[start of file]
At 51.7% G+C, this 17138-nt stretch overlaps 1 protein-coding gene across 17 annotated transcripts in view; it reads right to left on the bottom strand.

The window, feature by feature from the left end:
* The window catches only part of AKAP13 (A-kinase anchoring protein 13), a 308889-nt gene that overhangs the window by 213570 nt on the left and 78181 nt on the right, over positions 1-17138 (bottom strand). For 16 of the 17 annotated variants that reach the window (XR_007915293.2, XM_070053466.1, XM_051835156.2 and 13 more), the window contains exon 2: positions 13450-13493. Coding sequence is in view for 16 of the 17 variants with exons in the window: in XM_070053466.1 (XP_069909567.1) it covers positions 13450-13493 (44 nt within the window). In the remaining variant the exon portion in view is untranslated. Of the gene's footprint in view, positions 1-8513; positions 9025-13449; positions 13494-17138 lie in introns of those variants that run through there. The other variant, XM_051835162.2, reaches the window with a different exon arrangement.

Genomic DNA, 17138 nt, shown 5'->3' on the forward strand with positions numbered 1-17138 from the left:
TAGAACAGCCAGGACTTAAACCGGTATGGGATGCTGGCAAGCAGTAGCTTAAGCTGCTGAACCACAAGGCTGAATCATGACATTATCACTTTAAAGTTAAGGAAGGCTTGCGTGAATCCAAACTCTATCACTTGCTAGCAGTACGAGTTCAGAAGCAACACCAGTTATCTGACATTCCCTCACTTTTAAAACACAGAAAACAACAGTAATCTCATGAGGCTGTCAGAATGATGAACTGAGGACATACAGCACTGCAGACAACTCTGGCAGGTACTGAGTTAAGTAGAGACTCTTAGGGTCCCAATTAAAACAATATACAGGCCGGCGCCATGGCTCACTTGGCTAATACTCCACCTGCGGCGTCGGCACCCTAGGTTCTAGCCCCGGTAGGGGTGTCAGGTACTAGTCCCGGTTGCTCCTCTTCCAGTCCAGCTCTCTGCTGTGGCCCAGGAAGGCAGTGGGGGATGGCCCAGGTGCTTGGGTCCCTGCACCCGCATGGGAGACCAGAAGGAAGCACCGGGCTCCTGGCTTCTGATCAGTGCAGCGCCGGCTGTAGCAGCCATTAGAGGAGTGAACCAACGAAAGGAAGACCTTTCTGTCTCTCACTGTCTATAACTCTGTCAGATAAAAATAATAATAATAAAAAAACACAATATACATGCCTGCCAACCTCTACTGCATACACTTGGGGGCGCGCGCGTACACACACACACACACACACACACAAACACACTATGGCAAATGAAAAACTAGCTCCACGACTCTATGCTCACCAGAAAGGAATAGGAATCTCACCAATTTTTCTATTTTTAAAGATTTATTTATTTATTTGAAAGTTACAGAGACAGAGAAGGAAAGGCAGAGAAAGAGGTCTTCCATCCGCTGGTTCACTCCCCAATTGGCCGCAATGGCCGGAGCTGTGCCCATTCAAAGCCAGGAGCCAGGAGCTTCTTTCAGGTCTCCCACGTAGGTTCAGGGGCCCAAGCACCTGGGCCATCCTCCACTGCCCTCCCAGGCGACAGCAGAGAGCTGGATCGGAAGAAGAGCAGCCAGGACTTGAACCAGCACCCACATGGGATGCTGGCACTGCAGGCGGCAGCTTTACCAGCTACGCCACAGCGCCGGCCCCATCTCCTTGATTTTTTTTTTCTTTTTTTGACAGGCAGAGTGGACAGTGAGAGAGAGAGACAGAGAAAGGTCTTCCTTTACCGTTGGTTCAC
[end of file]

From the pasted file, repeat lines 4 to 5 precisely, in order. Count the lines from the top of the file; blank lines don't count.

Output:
Genomic DNA, 17138 nt, shown 5'->3' on the forward strand with positions numbered 1-17138 from the left:
TAGAACAGCCAGGACTTAAACCGGTATGGGATGCTGGCAAGCAGTAGCTTAAGCTGCTGAACCACAAGGCTGAATCATGACATTATCACTTTAAAGTTAAGGAAGGCTTGCGTGAATCCAAACTCTATCACTTGCTAGCAGTACGAGTTCAGAAGCAACACCAGTTATCTGACATTCCCTCACTTTTAAAACACAGAAAACAACAGTAATCTCATGAGGCTGTCAGAATGATGAACTGAGGACATACAGCACTGCAGACAACTCTGGCAGGTACTGAGTTAAGTAGAGACTCTTAGGGTCCCAATTAAAACAATATACAGGCCGGCGCCATGGCTCACTTGGCTAATACTCCACCTGCGGCGTCGGCACCCTAGGTTCTAGCCCCGGTAGGGGTGTCAGGTACTAGTCCCGGTTGCTCCTCTTCCAGTCCAGCTCTCTGCTGTGGCCCAGGAAGGCAGTGGGGGATGGCCCAGGTGCTTGGGTCCCTGCACCCGCATGGGAGACCAGAAGGAAGCACCGGGCTCCTGGCTTCTGATCAGTGCAGCGCCGGCTGTAGCAGCCATTAGAGGAGTGAACCAACGAAAGGAAGACCTTTCTGTCTCTCACTGTCTATAACTCTGTCAGATAAAAATAATAATAATAAAAAAACACAATATACATGCCTGCCAACCTCTACTGCATACACTTGGGGGCGCGCGCGTACACACACACACACACACACACACAAACACACTATGGCAAATGAAAAACTAGCTCCACGACTCTATGCTCACCAGAAAGGAATAGGAATCTCACCAATTTTTCTATTTTTAAAGATTTATTTATTTATTTGAAAGTTACAGAGACAGAGAAGGAAAGGCAGAGAAAGAGGTCTTCCATCCGCTGGTTCACTCCCCAATTGGCCGCAATGGCCGGAGCTGTGCCCATTCAAAGCCAGGAGCCAGGAGCTTCTTTCAGGTCTCCCACGTAGGTTCAGGGGCCCAAGCACCTGGGCCATCCTCCACTGCCCTCCCAGGCGACAGCAGAGAGCTGGATCGGAAGAAGAGCAGCCAGGACTTGAACCAGCACCCACATGGGATGCTGGCACTGCAGGCGGCAGCTTTACCAGCTACGCCACAGCGCCGGCCCCATCTCCTTGATTTTTTTTTTCTTTTTTTGACAGGCAGAGTGGACAGTGAGAGAGAGAGACAGAGAAAGGTCTTCCTTTACCGTTGGTTCAC